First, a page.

There are differences between the socio-economic development in colonized and non-colonized areas/countries. As Dixon (1999) summarizes for continental Southeast Asia:

„The preservation of a degree of Thai political independence and the consequent less intensive mode of assimilation that resulted almost certainly ensured a slower pace of change compared to neighbouring colonial economies. The rapid disruption and disintegration of the traditional social structures that marked French rule in Indo-China and British rule in Burma was largely avoided. To a degree the Thai state could control the rate and path towards the establishment of capitalist production. In the long term the much more gradual development of production and internationalization of the economy probably served the mass of the population well. (...) Rice production remained based on small-scale owner occupied farms without development of large-scale production or foreign landlords as was the case in Burma.“ (Dixon 1999: 57f)

However, the impact of colonialism should not be overestimated. As demonstrated in many analyses, it is one important determinant of the socio-economic development of Africa/Asia in the 19th-20th century, but not the only one and in many cases not the most important one. On the Arab Peninsula, for instance, the decline of the demand for pearls in the 1920s and the large-scale production of petroleum is considered to have changed societies much more than British indirect rule and related investment (Owen/Pamuk 1999: 76ff). Murray (1980) stresses that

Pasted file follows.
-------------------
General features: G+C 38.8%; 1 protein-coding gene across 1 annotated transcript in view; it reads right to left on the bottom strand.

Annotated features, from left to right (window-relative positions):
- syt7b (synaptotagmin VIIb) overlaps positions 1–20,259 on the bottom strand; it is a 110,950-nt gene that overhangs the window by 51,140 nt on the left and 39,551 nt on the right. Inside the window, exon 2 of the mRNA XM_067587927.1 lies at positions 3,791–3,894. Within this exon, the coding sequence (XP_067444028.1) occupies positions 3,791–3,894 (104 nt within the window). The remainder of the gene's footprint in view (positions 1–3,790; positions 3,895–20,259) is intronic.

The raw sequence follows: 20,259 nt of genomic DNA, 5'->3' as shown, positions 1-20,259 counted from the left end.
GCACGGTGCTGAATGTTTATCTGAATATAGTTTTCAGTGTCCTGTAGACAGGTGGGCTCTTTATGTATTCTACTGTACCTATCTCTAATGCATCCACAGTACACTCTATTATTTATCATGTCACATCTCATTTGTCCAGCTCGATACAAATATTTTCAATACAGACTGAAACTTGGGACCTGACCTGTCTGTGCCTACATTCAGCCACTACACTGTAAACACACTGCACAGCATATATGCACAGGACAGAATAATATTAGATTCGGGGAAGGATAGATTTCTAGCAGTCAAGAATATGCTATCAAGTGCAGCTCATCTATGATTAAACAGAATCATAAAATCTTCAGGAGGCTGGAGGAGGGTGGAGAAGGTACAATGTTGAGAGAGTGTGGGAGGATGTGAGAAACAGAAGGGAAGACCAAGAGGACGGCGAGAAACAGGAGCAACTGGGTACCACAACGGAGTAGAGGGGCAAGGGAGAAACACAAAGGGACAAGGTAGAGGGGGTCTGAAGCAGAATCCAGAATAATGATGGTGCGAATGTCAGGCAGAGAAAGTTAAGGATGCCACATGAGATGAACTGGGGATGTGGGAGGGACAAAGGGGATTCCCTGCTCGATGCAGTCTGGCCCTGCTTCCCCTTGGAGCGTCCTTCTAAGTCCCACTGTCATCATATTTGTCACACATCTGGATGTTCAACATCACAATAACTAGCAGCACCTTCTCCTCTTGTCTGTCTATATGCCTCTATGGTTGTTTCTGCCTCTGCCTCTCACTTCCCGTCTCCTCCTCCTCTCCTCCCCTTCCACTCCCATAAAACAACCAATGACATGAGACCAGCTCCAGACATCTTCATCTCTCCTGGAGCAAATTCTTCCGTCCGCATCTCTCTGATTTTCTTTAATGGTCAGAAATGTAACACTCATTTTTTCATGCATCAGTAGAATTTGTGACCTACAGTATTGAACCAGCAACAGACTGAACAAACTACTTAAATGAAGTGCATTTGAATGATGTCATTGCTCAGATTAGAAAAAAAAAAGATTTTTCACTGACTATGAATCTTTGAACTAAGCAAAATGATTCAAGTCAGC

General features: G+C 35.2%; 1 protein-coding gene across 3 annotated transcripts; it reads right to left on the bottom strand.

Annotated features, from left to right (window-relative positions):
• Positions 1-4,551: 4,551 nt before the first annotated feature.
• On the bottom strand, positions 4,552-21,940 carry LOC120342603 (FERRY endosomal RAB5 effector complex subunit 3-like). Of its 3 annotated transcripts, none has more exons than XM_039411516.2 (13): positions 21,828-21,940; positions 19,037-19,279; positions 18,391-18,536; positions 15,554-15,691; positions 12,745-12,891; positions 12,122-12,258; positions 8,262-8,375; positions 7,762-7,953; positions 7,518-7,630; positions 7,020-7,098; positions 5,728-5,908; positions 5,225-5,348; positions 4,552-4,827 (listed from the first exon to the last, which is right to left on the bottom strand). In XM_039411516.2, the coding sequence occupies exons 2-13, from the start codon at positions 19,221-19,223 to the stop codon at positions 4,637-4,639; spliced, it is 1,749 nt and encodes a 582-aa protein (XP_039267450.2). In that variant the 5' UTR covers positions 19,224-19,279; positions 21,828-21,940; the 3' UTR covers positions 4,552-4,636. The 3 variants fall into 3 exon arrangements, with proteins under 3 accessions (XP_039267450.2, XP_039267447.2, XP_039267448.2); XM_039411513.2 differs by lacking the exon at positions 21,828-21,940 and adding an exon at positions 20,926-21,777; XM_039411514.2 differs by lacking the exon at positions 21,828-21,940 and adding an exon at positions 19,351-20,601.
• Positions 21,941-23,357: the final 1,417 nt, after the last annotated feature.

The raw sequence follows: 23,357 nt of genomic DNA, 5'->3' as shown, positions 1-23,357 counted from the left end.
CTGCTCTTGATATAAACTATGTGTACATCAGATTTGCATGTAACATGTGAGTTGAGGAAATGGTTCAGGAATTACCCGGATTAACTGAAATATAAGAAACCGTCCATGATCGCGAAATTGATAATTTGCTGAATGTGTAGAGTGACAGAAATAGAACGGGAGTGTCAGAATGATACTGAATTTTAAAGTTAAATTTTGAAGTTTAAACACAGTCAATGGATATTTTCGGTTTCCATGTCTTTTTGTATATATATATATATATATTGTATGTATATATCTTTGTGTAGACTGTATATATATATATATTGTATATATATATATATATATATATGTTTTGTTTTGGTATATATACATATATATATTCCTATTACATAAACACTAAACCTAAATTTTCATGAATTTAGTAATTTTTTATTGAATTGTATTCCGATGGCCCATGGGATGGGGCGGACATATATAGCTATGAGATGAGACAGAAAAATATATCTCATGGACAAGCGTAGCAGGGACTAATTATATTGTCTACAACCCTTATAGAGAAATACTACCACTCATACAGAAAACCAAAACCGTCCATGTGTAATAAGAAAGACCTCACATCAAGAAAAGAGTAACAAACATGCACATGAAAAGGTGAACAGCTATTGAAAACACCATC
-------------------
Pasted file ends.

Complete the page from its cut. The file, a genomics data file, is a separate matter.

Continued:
“colonies were often annexed before their geopolitical or economic value to the Imperial Empire was even assessed. One consequence was that, once colonies were seized, the imperialist powers were frequently content to permit local economic activities to stagnate rather than to allow a rival metropolitan state administration to assume either formal or informal control. This 'benign neglect' – in addition to the discovery and subsequent exploitation of natural resources in other colonies – produced a heterogenous pattern of capitalist economic development throughout the colonial world.” (Murray 1980: 13)

We conclude that caution is justified regarding the supposedly transformatory effects of colonialism. While for some areas, it is obvious that profound changes in economy and social structure can be traced back to colonial measures, others remained almost untouched, sometimes even conserved. To deal with the impact of colonialism by dummy-variables (“colonized/not-colonized”, French/British etc.) is clearly inadequate. The challenge is to identify the main dimensions of colonial transformation and to find indicators to measure the factual, real levels of impact.